- Dairy foods – flavoured milk, smoothie, fruit yoghurt
- Lean chicken and salad roll
- Small tin of tuna with crackers and a banana
- Spaghetti with lean mince meat
- Bowl of muesli with yoghurt and berries
Compression garments have become a popular item of clothing for athletes and fitness enthusiasts, with people wearing compression clothing for comfort, aesthetic appeal and/or performance. The added benefit, and what is primarily important for athletes, is their ability to promote recovery. The current body of research identifies that compression garments can:
- Increase the removal of waste products
- Increase blood flow
- Decrease the perception of delayed onset muscle soreness (DOMS)
It is suggested that compression garments, such as 2XU, be worn both during exercise and afterwards to optimise recovery.
Massage is a widely used recovery strategy among athletes, proving to have both a physiological and psychological effect. Massage can assist in:
- Increasing and enhancing blood circulation
- Relieving muscle tension
- Reducing soreness
- Reducing stress, tension and anxiety
- Promoting relaxation
A good, and more cost effective alternative to an appointment with a massage therapist is to use a foam roller or spikey ball for self-massage.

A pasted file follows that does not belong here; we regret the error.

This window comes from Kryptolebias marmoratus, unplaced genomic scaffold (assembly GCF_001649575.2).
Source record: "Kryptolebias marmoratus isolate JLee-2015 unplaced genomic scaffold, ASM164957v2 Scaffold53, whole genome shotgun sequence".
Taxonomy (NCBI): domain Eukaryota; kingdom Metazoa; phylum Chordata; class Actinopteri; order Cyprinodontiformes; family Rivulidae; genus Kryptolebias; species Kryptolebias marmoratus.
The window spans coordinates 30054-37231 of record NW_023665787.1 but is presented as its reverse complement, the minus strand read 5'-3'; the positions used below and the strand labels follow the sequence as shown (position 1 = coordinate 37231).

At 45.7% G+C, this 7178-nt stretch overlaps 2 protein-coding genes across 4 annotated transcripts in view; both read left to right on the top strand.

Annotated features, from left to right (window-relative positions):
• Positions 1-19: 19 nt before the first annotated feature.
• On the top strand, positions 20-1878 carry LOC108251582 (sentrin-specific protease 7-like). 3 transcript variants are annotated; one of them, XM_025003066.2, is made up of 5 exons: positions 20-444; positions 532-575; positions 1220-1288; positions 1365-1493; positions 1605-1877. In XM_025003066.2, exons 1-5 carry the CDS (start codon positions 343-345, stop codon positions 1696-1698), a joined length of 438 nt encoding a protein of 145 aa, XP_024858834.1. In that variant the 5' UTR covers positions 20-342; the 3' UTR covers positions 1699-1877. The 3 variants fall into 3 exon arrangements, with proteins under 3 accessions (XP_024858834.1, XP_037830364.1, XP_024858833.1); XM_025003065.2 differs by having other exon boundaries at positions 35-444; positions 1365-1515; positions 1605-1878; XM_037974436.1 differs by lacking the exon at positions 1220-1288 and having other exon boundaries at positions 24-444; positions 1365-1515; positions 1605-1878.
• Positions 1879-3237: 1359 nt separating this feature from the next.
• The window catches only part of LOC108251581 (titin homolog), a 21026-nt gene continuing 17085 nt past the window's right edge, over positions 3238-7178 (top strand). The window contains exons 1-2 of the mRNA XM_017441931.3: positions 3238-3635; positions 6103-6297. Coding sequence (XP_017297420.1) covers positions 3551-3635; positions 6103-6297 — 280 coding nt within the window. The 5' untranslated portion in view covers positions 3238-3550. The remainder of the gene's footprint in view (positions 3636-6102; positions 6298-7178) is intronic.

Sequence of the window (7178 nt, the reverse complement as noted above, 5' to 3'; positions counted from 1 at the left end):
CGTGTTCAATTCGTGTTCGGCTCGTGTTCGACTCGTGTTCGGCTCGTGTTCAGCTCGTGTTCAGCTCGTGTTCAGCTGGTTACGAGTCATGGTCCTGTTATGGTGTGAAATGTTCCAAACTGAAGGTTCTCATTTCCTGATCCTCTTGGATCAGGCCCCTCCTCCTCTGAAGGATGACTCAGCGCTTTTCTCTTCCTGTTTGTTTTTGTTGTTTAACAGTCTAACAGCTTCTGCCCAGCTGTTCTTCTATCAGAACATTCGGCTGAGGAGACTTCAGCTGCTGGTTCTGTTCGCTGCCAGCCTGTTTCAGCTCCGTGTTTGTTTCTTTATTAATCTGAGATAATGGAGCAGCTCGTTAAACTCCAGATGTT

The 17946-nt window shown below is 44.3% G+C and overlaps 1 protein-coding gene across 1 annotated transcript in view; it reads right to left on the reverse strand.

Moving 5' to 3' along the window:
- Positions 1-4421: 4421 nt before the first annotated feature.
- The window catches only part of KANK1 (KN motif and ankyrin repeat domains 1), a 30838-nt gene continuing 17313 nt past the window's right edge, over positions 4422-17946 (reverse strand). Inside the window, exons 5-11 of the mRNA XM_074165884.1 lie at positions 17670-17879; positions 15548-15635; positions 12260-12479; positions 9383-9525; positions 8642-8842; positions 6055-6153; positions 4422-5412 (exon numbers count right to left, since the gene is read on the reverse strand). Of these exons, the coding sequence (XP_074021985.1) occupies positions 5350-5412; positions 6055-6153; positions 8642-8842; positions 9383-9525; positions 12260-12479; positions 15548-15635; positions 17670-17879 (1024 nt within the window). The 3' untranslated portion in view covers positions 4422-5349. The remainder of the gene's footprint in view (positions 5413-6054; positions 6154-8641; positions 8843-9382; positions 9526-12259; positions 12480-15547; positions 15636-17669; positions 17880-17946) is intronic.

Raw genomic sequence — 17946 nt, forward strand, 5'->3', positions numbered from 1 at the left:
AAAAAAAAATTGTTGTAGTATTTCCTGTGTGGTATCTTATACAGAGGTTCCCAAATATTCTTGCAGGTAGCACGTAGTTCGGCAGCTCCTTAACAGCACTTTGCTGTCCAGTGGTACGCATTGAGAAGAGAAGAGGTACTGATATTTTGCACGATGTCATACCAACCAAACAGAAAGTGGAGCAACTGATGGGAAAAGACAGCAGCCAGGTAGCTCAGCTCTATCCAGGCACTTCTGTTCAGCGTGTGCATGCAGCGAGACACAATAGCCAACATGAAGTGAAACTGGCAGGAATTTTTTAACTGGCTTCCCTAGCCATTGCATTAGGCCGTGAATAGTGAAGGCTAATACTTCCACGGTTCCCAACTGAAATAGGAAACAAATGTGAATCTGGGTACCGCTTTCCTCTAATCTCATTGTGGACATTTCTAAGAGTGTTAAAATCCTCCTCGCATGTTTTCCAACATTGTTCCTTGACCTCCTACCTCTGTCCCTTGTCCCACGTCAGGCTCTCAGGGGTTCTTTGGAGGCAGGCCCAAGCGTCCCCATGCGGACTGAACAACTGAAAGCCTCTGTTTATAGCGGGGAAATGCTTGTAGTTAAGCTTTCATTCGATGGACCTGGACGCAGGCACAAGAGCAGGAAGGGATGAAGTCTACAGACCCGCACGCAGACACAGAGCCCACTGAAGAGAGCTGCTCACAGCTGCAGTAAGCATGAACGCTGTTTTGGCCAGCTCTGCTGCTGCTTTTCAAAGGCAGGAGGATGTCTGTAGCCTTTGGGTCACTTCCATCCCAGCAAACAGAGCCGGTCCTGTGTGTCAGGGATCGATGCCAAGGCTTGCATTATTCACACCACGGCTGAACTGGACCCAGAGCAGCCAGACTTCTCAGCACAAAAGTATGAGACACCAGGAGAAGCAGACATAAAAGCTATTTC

An active recovery generally consists of performing an aerobic exercise at a low-moderate intensity. The main benefits of this type of recovery is increased blood flow and removal of lactic acid.
Examples of an active recovery post training session:
- Cycle for 15-20 minutes with 4 bursts of higher intensity efforts
- Walk/jog for 20 minutes
- Full body foam roll and stretch
While the above methods of recovery have been widely used by athletes for the best part of 10 years, there are a number of new products entering the market and re-inventing the ways in which we can best bounce back from an intense training session.
Check out these alternate forms of recovery that have become popular amongst professional athletes and celebrities, as well as the everyday gym-goer:
- Cryotherapy – exposing your whole body to electrically cooled air (below -110 °C) for a brief period of time (approx. 2 to 3 minutes)
- Gravity Float– involves lying in a pod that contains a highly concentrated Epsom salt solution which creates the buoyancy for you to float effortlessly
- RecoveryPump – delivers medical grade compression to help rid the muscle of fatigue, soreness and inflammation
- TheraGun – Uses advanced percussive frequency modulation therapy to work on persistent muscle & joint pain
With recovery research being a relatively new area for scientists, and many current recommendations used as guidelines only, it’s important to experiment with different approaches and evaluate what works best for you and your body.
If you would like to learn more about optimising your training and recovery regimes, or are interested in becoming a Personal Trainer yourself to help your clients meet their goals, then study with us to get your Cert III & IV in Fitness.